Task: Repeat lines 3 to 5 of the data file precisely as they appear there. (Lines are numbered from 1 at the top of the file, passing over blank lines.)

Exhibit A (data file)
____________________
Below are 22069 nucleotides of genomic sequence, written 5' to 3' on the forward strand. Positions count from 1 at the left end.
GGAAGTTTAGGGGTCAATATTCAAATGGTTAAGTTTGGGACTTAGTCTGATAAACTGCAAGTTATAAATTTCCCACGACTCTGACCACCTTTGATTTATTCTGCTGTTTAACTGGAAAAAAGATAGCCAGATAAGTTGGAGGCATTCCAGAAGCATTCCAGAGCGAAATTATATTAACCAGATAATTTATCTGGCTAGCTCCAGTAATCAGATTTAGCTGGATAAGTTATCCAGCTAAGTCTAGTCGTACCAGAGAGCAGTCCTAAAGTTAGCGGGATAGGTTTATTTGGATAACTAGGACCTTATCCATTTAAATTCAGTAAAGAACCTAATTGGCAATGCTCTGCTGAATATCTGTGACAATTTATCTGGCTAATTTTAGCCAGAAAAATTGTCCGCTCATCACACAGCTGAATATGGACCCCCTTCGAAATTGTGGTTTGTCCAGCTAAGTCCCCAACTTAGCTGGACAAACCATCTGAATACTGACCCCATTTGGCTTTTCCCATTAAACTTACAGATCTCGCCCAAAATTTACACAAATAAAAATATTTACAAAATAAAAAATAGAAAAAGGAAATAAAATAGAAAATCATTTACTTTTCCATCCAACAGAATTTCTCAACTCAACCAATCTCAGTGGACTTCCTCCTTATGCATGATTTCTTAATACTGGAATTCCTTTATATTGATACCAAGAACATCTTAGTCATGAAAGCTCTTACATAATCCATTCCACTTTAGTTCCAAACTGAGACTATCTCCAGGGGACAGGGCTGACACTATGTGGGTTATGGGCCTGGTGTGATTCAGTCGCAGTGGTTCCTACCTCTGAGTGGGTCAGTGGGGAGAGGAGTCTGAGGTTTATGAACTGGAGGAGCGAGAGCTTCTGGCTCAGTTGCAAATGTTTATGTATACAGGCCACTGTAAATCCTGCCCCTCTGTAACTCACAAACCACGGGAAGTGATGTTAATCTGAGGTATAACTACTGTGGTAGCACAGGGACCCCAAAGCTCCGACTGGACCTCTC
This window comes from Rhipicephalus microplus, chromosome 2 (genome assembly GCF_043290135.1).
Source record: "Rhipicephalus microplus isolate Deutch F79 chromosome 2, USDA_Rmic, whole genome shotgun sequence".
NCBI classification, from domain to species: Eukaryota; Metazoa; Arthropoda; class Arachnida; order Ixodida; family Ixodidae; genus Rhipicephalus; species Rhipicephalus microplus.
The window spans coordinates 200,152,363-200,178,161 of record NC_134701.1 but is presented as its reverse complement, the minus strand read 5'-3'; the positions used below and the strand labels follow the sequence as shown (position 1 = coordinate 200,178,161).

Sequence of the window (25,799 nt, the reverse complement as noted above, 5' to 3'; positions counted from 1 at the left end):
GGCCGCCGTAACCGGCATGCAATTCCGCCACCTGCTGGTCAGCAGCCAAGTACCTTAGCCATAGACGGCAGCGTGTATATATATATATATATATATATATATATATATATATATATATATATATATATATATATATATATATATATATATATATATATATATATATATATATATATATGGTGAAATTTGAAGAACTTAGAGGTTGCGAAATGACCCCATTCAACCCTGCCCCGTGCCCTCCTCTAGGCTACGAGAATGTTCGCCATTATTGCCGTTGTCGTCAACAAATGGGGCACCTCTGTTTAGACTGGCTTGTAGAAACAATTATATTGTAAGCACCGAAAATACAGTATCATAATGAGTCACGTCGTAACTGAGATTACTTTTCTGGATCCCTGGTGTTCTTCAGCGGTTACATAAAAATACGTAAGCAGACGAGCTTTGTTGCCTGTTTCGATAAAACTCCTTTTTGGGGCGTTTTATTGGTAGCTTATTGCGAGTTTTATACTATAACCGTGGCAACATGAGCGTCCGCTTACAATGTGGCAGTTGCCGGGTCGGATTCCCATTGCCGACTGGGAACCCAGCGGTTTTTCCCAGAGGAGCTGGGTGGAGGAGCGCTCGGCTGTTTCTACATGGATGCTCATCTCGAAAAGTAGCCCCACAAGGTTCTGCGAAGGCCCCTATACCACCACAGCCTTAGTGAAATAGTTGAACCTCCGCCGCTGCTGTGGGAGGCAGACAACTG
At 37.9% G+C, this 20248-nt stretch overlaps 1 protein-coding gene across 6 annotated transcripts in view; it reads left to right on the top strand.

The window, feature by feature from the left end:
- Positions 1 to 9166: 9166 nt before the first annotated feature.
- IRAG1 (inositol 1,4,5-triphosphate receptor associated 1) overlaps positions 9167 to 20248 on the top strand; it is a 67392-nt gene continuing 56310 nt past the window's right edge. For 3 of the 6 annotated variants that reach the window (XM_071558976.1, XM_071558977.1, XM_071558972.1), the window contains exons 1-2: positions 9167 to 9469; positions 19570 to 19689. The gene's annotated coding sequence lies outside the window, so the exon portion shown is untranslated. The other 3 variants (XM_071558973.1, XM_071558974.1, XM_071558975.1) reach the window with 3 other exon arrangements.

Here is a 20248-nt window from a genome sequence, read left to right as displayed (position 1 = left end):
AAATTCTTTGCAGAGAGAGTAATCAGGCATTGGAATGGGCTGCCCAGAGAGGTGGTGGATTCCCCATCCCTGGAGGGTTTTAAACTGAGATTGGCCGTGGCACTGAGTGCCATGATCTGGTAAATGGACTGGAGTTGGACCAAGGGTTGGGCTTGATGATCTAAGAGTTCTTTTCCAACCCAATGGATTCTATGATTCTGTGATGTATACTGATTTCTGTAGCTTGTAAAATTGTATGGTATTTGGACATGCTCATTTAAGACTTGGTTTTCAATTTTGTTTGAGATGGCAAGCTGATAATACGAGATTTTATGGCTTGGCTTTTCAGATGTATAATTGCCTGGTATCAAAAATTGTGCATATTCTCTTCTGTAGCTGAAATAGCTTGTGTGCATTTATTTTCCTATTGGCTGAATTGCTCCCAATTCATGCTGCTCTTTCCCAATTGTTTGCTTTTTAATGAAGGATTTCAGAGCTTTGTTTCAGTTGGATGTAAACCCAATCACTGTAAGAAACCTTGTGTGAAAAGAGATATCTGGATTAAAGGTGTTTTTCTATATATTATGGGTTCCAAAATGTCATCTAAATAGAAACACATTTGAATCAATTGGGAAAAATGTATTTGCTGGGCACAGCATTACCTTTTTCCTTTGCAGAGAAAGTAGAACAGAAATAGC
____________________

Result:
This window comes from Rhipicephalus microplus, chromosome 2 (genome assembly GCF_043290135.1).
Source record: "Rhipicephalus microplus isolate Deutch F79 chromosome 2, USDA_Rmic, whole genome shotgun sequence".
NCBI classification, from domain to species: Eukaryota; Metazoa; Arthropoda; class Arachnida; order Ixodida; family Ixodidae; genus Rhipicephalus; species Rhipicephalus microplus.